Skip to content

Girls Who Invest program intern pursuing interests in finance, tackling social inequity

General Foundation News

Rebecca Chamberlain-Creanga

The Kresge Foundation recently kicked off the sixth year of its summer internship program after a break in 2020 due to COVID-19. Every summer Kresge welcomes a cohort of interns and fellows to work at the foundation for approximately 10 weeks. Internships are designed for undergraduate students, while fellowships are intended for graduate students. During their time at the foundation, interns and fellows are embedded within departments and work closely with foundation staff to experience what it is like to work in philanthropy as a grantmaker or as an operational team member. For summer 2021, Kresge has welcomed four interns to the foundation.

In this Q&A, Angelina Astillero discusses how she came to Kresge through the national Girls Who Invest program, which placed her in the foundation’s Investment Office. She also shares what she hopes to learn from the internship, and what is in store for her as a rising junior studying international political economy at Scripps College, a women’s college in the Claremont Colleges consortium in California.

Kresge: Why were you interested in participating in Girls Who Invest, which placed you at The Kresge Foundation?

Angelina Astillero: I came to Kresge through the Girls Who Invest summer program. Girls Who Invest is a nonprofit organization dedicated to increasing women’s representation in the asset management industry. Its goal is to have 30% of the world’s investable capital managed by women by 2030. It’s a great program that has a four-week educational component taught by Wharton professors to introduce you to basic finance and accounting skills, and then we’re paired with a partner organization, like Kresge, for a six-to-seven-week internship. I had no control over where I’d end up, but because of my personal interests in tackling issues of inequity and advancing opportunities in underserved communities, I’m fortunate to be placed at Kresge. I’m also excited to learn more about endowments and foundations.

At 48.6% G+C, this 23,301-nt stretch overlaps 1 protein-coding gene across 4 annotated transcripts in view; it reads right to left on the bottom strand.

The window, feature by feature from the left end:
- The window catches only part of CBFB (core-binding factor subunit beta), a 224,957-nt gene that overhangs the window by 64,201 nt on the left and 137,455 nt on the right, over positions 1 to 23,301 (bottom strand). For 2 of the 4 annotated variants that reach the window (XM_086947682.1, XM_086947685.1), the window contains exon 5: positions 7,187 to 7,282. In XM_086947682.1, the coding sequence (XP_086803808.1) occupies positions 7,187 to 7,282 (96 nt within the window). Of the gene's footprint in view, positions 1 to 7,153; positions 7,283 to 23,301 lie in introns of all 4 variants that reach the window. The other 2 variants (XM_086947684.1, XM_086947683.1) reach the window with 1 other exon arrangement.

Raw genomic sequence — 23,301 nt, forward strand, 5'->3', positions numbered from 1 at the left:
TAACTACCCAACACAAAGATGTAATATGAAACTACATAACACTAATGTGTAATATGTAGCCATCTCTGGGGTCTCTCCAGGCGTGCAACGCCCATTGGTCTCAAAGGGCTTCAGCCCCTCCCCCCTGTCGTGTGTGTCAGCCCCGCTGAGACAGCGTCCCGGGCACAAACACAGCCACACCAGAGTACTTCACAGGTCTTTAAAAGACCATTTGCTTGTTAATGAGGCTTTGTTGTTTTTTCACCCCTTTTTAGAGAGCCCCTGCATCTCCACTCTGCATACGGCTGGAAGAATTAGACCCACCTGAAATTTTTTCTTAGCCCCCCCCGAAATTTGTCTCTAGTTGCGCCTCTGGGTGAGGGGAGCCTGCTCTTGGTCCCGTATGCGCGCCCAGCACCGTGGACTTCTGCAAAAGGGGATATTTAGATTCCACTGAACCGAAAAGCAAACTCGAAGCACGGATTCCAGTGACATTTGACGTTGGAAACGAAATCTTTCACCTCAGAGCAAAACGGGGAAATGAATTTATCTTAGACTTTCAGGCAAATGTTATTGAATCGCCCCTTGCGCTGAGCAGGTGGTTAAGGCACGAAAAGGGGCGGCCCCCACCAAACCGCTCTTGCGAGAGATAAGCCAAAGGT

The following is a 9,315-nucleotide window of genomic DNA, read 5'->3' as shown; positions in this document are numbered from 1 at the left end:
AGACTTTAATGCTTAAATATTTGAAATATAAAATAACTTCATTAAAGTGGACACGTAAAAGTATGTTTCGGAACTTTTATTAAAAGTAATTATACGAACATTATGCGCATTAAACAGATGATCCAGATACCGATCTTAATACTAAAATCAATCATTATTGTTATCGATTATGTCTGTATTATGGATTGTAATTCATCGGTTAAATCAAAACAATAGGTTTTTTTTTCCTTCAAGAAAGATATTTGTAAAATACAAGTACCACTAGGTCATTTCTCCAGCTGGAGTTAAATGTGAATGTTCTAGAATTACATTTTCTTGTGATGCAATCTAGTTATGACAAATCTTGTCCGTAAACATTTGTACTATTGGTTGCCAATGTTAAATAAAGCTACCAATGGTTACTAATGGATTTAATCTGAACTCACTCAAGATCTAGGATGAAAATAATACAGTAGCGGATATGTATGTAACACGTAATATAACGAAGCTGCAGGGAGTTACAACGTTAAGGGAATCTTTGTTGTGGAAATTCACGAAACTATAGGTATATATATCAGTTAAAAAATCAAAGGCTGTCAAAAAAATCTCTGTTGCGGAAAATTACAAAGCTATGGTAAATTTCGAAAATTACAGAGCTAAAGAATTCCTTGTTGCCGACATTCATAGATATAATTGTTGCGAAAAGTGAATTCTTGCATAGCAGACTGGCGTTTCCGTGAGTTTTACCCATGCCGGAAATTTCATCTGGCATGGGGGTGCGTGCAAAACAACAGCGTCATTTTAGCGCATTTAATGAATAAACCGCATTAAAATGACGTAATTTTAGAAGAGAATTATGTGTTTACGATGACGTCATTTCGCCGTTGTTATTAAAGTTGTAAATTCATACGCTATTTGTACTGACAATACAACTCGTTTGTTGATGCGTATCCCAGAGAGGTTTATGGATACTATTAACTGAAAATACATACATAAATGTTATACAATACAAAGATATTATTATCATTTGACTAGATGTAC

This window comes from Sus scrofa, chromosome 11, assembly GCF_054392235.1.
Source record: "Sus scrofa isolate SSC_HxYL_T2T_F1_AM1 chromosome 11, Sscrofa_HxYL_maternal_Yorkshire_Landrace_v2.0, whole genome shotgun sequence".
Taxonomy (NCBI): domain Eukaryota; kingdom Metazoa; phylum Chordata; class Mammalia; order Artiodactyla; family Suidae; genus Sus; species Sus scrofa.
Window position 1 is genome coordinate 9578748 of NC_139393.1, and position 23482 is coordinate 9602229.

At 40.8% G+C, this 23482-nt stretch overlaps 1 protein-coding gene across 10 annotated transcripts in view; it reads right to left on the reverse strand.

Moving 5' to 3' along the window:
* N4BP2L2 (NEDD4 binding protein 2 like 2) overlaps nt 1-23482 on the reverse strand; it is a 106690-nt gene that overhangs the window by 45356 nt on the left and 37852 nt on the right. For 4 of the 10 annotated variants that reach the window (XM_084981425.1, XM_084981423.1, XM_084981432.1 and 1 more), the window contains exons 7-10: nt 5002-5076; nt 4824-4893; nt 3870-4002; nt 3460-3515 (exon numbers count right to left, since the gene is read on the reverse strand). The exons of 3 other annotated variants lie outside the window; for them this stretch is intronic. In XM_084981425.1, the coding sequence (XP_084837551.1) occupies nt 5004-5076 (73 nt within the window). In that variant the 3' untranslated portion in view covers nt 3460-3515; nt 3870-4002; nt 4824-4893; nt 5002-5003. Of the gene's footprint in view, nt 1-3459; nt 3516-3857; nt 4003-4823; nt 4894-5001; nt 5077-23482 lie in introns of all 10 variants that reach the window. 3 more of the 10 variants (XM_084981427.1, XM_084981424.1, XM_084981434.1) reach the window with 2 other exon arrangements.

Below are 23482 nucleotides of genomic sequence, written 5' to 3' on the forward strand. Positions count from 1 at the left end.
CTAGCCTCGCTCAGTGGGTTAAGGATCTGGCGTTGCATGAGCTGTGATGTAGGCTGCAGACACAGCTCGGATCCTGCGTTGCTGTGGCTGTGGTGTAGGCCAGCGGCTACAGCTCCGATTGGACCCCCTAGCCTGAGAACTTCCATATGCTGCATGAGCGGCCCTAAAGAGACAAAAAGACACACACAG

I wanted to participate in the program because I don’t come from a traditional finance or accounting background. No one in my family knows about the industry, and my college does not offer a traditional business major. So, I wanted the opportunity to learn about the field of finance and the range of career opportunities available.

Kresge: What in particular do you wish to learn from your Kresge experience this summer?

Angelina Astillero: There’s so much I want to learn. I’m only here for a short period of time, but my ultimate goal is to really learn what I like – and what I don’t like – about the finance industry and the endowment/foundation space. I also want to strengthen some of my technical skills in Excel and other programs. I’m excited to learn about other people in the Kresge Investment Office and their experience working for a private foundation. Although we are working in a virtual environment, the team has been really welcoming. It’s been a great experience so far.

Kresge: What’s next after your Kresge internship?

Angelina Astillero: After being away from my college for over a year due to the pandemic, I’ll finally be returning to in-person learning at Scripps after this internship. I’m looking forward to a return to normalcy. I’m also hoping to do a junior year abroad program in South Africa and Argentina in the spring. It’s a program that studies cities through the prism of social justice – which is an exciting continuation of what I’ve learned through Kresge’s focus on opportunity in America’s cities.

Kresge: It’s been a difficult year and a half with the pandemic. What’s brought you hope during this time?

Angelina Astillero: I’ve just been trying to focus on the little things every day – whether it be beautiful weather outside or finishing a good book. I’ve also tried to celebrate what’s been achieved during this pandemic. My younger brother graduated from high school this past June. It didn’t look like a typical graduation, but it really reminded me of how exciting it is to reach a milestone and what’s ahead for him. I’m excited for him – and what’s ahead for all of us.